It certainly is common to see signs posted in stores proclaiming "No Shirt, No Shoes, No Service," across the country. However, now law enforcement agencies in some California communities seem to be chiming in to create a new policy. The Los Angeles Police Department has reportedly proclaimed that consumers will be required to remove their hats and hoodies when entering stores.

Officials with the LAPD reportedly met with community leaders and officials in Studio City and North Hollywood last week to announce the new initiative aimed at reducing the number of thefts and robberies at area businesses.

LAPD officials claim that people attempting to steal from businesses often use hats and hoodies to shield their features from video surveillance and potential witnesses during alleged crimes. The California law enforcement officials cited what the Los Angeles Times characterized as a rash of recent jewelry heists, where hoodie-wearing men allegedly used the hoods on their sweatshirts to hide from security video.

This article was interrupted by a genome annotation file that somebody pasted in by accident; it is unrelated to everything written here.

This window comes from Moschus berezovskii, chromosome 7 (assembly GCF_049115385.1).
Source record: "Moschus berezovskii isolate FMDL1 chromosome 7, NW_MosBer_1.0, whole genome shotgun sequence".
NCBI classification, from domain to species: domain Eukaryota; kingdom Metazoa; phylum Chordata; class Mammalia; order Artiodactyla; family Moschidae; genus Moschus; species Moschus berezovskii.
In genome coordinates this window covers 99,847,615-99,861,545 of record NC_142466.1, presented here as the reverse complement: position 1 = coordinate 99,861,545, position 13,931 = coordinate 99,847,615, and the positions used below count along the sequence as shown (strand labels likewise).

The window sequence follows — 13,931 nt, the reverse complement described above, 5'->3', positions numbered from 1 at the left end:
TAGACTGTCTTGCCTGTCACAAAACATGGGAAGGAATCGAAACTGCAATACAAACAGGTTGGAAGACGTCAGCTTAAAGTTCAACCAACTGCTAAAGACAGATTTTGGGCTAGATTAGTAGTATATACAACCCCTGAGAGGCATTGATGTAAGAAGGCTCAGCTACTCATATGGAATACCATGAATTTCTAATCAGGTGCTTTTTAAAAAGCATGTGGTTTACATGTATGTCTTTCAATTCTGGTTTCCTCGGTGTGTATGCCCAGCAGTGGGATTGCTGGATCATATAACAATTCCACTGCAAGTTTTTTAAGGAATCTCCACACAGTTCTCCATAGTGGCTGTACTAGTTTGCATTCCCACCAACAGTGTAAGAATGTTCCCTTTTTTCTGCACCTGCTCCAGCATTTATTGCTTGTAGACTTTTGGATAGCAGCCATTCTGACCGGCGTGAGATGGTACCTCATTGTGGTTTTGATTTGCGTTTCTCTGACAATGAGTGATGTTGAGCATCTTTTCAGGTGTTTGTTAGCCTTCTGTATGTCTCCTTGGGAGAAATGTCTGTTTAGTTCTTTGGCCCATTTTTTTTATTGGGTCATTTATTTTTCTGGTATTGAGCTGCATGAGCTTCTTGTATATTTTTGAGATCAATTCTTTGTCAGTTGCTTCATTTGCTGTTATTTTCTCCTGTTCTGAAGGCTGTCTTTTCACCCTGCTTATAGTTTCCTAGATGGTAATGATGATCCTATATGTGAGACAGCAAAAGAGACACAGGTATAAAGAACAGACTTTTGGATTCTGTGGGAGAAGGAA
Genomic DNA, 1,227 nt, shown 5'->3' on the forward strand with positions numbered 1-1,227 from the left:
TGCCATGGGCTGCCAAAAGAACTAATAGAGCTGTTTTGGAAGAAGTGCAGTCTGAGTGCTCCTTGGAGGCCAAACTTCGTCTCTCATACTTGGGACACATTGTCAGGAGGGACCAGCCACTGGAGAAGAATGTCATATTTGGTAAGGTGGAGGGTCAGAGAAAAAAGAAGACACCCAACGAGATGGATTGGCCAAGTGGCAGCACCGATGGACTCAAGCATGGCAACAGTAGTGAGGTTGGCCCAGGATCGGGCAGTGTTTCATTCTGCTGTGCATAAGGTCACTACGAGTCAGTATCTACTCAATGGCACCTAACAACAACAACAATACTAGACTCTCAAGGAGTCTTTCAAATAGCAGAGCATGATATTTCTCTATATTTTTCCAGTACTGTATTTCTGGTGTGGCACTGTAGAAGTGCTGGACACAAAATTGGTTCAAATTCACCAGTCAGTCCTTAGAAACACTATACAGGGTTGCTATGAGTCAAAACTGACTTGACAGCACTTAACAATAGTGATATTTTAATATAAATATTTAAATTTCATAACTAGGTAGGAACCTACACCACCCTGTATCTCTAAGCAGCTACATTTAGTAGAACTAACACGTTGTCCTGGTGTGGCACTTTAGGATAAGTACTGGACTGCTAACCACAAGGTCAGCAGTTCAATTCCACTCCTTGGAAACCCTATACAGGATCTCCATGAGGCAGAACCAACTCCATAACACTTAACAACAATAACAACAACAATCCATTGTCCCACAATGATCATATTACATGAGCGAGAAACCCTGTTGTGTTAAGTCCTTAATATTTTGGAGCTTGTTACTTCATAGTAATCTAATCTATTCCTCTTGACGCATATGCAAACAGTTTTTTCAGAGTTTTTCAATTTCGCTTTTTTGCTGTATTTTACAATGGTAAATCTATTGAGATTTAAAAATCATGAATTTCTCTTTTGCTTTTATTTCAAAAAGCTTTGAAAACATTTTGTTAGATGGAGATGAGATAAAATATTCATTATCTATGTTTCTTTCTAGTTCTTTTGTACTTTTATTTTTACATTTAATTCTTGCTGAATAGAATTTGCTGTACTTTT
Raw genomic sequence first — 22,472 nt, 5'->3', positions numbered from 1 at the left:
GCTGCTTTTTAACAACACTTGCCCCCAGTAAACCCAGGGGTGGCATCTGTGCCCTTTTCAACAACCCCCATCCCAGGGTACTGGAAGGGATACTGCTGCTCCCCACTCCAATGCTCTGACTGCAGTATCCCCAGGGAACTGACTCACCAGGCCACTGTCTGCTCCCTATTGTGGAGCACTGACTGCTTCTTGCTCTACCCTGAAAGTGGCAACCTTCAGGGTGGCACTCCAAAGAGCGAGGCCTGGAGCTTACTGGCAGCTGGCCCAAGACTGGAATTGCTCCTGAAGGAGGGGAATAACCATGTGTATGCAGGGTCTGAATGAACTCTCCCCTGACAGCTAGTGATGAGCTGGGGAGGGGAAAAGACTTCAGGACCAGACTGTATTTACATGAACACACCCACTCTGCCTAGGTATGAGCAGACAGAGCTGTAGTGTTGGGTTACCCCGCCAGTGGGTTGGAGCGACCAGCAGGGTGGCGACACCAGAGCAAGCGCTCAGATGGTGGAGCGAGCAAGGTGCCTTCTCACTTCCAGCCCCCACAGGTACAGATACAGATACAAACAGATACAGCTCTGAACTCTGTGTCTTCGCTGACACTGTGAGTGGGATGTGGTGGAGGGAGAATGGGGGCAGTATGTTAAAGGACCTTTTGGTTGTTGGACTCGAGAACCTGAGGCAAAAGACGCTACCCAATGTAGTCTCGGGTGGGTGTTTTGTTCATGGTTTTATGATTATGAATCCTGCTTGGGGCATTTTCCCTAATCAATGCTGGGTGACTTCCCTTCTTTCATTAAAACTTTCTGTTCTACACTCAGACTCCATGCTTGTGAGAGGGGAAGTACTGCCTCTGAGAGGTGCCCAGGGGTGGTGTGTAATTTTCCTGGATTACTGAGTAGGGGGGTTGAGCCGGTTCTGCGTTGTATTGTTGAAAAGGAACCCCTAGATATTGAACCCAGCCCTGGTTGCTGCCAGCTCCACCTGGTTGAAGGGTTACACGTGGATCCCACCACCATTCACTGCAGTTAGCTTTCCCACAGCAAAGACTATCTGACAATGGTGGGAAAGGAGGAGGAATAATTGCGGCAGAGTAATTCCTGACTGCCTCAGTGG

While the concept developed before this country created the Constitution to protect personal freedoms from unreasonable government intrusion, it has been used increasingly around the globe in recent years.

The Times reports that Britain has used a policy of no hoodies in businesses for roughly a decade. The newspaper suggests that hoodies have been strongly associated with criminals in Britain. Oxnard, California, instituted a similar policy roughly two years ago, according to the Times.

Source: Los Angeles Times, "New LAPD crime-busting strategy: Hats off before entering stores," Richard Winton, Oct. 12, 2011